Classis Lake Erie also is sending an overture to synod. This Classis is asking the synod to revise the 1994 decision against women in office and to allow women to serve immediately as ministers, elders, and evangelists.
What will the synod do with these overtures? No one knows. One thing the synod will not do, we make bold to predict, is expel those churches which allow women in office from the denomination. Whatever the outcome, one thing is certain, the CRC is a house divided against itself and a house divided against itself . . . (Luke 11:17).
Boesak In Trouble Again
Dr. Allen Boesak is the former moderator of the former Dutch Reformed Mission Church of South Africa and the former president of the World Alliance of Reformed Churches. He resigned from both of these positions in 1990 in the wake of a marital scandal. Now Dr. Boesak is being charged by Scandinavian aid officials with misappropriation of funds. The Scandinavian church organization had donated about $1.2 million to Boesak’s Foundation for Peace and Justice. They allege that about 75% of the money was misused. They say that private loans were given to Boesak, to the foundation’s bookkeeper, and to other staff members.
While denying any wrongdoing on his part, Boesak announced he would sell his Capetown home to replace some of the missing funds.
South Africa’s Anglican Archbishop, Desmond Tutu, said Boesak should clear his name before taking any official post. Said Tutu, “Boesak has played a tremendous role in our struggle, and I . . . would want to see him cleared.”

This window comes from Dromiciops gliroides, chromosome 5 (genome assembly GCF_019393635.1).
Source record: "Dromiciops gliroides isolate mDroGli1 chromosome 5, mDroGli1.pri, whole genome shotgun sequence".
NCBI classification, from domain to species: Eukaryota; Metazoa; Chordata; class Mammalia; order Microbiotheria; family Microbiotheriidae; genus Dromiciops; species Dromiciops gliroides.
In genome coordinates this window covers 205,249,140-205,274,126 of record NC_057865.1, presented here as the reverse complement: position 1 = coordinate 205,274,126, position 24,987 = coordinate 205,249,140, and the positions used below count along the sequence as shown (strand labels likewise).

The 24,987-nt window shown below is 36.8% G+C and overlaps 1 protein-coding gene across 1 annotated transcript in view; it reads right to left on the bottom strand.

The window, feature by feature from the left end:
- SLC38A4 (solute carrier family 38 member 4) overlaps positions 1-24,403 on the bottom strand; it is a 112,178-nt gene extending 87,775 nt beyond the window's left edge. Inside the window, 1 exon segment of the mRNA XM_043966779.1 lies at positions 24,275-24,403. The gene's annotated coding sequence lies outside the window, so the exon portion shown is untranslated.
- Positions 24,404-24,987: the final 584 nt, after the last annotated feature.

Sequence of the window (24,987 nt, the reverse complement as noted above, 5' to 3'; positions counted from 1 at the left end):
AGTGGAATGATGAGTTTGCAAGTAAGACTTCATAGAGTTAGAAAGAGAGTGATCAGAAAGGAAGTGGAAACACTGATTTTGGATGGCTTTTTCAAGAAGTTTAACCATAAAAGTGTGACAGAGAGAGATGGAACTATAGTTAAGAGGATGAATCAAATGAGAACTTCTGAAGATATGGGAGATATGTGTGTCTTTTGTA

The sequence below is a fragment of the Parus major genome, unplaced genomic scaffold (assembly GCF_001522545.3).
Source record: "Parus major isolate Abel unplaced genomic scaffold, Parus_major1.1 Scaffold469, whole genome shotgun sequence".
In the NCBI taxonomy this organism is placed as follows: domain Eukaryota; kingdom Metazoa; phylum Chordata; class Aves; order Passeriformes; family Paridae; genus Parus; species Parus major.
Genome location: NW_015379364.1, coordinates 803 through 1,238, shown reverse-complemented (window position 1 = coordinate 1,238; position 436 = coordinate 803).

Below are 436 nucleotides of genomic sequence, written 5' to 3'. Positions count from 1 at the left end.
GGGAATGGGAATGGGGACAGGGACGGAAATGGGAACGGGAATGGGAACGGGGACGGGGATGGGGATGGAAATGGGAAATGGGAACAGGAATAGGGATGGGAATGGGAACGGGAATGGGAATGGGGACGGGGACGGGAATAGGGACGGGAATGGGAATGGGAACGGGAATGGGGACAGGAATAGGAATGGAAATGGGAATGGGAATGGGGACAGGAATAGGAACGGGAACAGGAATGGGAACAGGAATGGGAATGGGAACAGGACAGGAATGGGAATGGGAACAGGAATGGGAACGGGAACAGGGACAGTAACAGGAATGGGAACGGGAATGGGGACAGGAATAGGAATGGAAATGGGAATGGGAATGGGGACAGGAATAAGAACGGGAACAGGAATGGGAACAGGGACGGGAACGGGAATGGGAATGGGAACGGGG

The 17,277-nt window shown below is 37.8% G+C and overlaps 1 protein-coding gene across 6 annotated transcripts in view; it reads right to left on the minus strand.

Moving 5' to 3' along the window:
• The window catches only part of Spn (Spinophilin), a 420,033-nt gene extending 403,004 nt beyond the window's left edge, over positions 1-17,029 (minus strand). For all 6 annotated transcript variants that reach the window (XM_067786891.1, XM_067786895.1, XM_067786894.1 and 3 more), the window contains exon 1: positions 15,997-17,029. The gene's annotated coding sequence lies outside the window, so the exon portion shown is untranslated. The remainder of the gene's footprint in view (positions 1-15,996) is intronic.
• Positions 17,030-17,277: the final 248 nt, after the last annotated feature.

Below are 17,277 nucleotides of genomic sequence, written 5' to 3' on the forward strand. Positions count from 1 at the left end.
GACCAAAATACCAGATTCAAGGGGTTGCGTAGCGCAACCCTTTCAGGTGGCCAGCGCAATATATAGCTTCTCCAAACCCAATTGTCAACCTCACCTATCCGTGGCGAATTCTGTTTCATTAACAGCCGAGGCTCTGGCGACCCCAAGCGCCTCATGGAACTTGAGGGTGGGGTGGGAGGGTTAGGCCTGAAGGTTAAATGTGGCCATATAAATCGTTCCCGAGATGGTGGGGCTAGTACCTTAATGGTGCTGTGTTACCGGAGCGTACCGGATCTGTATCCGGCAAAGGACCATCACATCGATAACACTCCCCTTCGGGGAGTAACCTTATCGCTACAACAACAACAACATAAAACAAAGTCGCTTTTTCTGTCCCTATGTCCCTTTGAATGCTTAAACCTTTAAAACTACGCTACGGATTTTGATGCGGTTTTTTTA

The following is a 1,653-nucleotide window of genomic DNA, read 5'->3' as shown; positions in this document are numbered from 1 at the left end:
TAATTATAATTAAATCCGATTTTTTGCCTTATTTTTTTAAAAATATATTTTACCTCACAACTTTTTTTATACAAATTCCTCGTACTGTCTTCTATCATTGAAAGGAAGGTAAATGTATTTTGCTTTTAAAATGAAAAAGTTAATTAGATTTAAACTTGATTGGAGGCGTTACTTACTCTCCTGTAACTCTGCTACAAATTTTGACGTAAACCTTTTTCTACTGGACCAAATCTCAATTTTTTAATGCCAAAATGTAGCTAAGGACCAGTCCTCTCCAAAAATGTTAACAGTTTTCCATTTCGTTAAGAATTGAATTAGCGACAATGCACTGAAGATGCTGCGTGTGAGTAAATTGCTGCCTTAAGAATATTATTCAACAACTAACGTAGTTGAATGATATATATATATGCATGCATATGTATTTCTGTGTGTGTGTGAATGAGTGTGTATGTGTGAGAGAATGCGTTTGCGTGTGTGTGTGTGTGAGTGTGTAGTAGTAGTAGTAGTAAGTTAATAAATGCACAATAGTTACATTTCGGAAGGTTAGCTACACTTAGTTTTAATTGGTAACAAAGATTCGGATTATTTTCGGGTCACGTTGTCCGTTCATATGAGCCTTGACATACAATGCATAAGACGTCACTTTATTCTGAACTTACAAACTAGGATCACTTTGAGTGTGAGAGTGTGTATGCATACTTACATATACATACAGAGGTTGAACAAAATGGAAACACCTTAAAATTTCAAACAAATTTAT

Following meetings with Boesak on February 8, the Scandinavians filed a charge with South African police. They claim Boesak was unable to give a satisfactory account of where the money had gone. Boesak called the meeting “a farce.”
Together On the Way
In January the three Dutch denominations in the union process Samen op Weg (Together on the Way) began phase three of organizing the union. In the first two phases they developed a basic church order and the general lines of structural organization. In phase three, committees will plan the details of how organizations will blend. Both the committees of directors and the staff workers in the organization will be involved in the planning.
Participants in the union process include the Reformed Churches in the Netherlands (GKN) and the Dutch Reformed Church (state church) and a Lutheran denomination. When the union is finally realized the churches in which most of us have our roots, the GKN, will cease to exist as a separate denomination. This is the denomination of Hendrick De Cock, Albertus VanRaalte, Abraham Kuyper, and other champions of the Reformed faith. What a shame! But it makes little difference, since the GKN has long since departed from the Reformed faith. Had this not been the case she never would have participated in the union process.
This year marks the fortieth anniversary of the Reformed Theological College (equivalent of our seminary) in Geelong, Australia. The College is the seminary of the Reformed Churches in Australia. This denomination is composed largely of immigrants who came from the Netherlands to Australia after World War II. The College was begun “to teach, defend and propagate the Reformed Faith and to train students for the holy ministry.” One of its first faculty was Dr. Klaas Runia.